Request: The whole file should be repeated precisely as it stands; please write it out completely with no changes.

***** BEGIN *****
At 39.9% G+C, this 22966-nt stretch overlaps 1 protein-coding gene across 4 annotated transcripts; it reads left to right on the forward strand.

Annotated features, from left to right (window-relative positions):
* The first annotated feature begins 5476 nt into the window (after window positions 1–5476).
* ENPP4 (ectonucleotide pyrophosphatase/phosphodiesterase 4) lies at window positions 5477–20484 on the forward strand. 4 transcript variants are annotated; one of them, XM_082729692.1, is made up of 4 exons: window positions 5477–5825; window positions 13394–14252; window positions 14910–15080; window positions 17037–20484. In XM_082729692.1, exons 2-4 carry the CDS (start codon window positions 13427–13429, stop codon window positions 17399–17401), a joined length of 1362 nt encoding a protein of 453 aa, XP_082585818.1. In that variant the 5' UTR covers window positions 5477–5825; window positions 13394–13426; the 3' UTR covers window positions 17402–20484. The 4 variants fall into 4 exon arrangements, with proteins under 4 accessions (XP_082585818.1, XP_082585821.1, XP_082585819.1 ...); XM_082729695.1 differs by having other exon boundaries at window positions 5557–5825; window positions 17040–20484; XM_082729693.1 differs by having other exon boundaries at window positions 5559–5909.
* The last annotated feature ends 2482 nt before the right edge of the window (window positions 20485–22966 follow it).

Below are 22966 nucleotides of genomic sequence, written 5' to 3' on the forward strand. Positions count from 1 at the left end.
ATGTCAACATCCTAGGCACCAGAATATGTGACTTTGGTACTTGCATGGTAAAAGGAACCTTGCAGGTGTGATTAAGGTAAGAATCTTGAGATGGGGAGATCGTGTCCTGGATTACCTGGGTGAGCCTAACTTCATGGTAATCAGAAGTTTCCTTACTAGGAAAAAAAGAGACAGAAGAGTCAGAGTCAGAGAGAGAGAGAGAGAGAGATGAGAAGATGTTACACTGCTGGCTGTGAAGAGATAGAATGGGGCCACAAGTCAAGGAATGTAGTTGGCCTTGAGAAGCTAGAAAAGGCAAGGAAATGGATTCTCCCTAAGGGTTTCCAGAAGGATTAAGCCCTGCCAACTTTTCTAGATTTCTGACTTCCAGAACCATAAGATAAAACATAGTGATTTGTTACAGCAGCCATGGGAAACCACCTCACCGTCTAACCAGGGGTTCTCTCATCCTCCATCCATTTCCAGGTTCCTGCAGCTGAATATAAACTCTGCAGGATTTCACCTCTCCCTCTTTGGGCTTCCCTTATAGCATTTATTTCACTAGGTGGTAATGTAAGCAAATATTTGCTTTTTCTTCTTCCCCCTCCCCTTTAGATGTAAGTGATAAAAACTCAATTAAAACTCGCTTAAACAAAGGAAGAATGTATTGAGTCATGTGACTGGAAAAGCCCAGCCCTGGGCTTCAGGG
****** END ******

At 39.9% G+C, this 22966-nt stretch overlaps 1 protein-coding gene across 4 annotated transcripts; it reads left to right on the forward strand.

Annotated features, from left to right (window-relative positions):
* The first annotated feature begins 5476 nt into the window (after window positions 1–5476).
* ENPP4 (ectonucleotide pyrophosphatase/phosphodiesterase 4) lies at window positions 5477–20484 on the forward strand. 4 transcript variants are annotated; one of them, XM_082729692.1, is made up of 4 exons: window positions 5477–5825; window positions 13394–14252; window positions 14910–15080; window positions 17037–20484. In XM_082729692.1, exons 2-4 carry the CDS (start codon window positions 13427–13429, stop codon window positions 17399–17401), a joined length of 1362 nt encoding a protein of 453 aa, XP_082585818.1. In that variant the 5' UTR covers window positions 5477–5825; window positions 13394–13426; the 3' UTR covers window positions 17402–20484. The 4 variants fall into 4 exon arrangements, with proteins under 4 accessions (XP_082585818.1, XP_082585821.1, XP_082585819.1 ...); XM_082729695.1 differs by having other exon boundaries at window positions 5557–5825; window positions 17040–20484; XM_082729693.1 differs by having other exon boundaries at window positions 5559–5909.
* The last annotated feature ends 2482 nt before the right edge of the window (window positions 20485–22966 follow it).

Below are 22966 nucleotides of genomic sequence, written 5' to 3' on the forward strand. Positions count from 1 at the left end.
ATGTCAACATCCTAGGCACCAGAATATGTGACTTTGGTACTTGCATGGTAAAAGGAACCTTGCAGGTGTGATTAAGGTAAGAATCTTGAGATGGGGAGATCGTGTCCTGGATTACCTGGGTGAGCCTAACTTCATGGTAATCAGAAGTTTCCTTACTAGGAAAAAAAGAGACAGAAGAGTCAGAGTCAGAGAGAGAGAGAGAGAGAGATGAGAAGATGTTACACTGCTGGCTGTGAAGAGATAGAATGGGGCCACAAGTCAAGGAATGTAGTTGGCCTTGAGAAGCTAGAAAAGGCAAGGAAATGGATTCTCCCTAAGGGTTTCCAGAAGGATTAAGCCCTGCCAACTTTTCTAGATTTCTGACTTCCAGAACCATAAGATAAAACATAGTGATTTGTTACAGCAGCCATGGGAAACCACCTCACCGTCTAACCAGGGGTTCTCTCATCCTCCATCCATTTCCAGGTTCCTGCAGCTGAATATAAACTCTGCAGGATTTCACCTCTCCCTCTTTGGGCTTCCCTTATAGCATTTATTTCACTAGGTGGTAATGTAAGCAAATATTTGCTTTTTCTTCTTCCCCCTCCCCTTTAGATGTAAGTGATAAAAACTCAATTAAAACTCGCTTAAACAAAGGAAGAATGTATTGAGTCATGTGACTGGAAAAGCCCAGCCCTGGGCTTCAGGG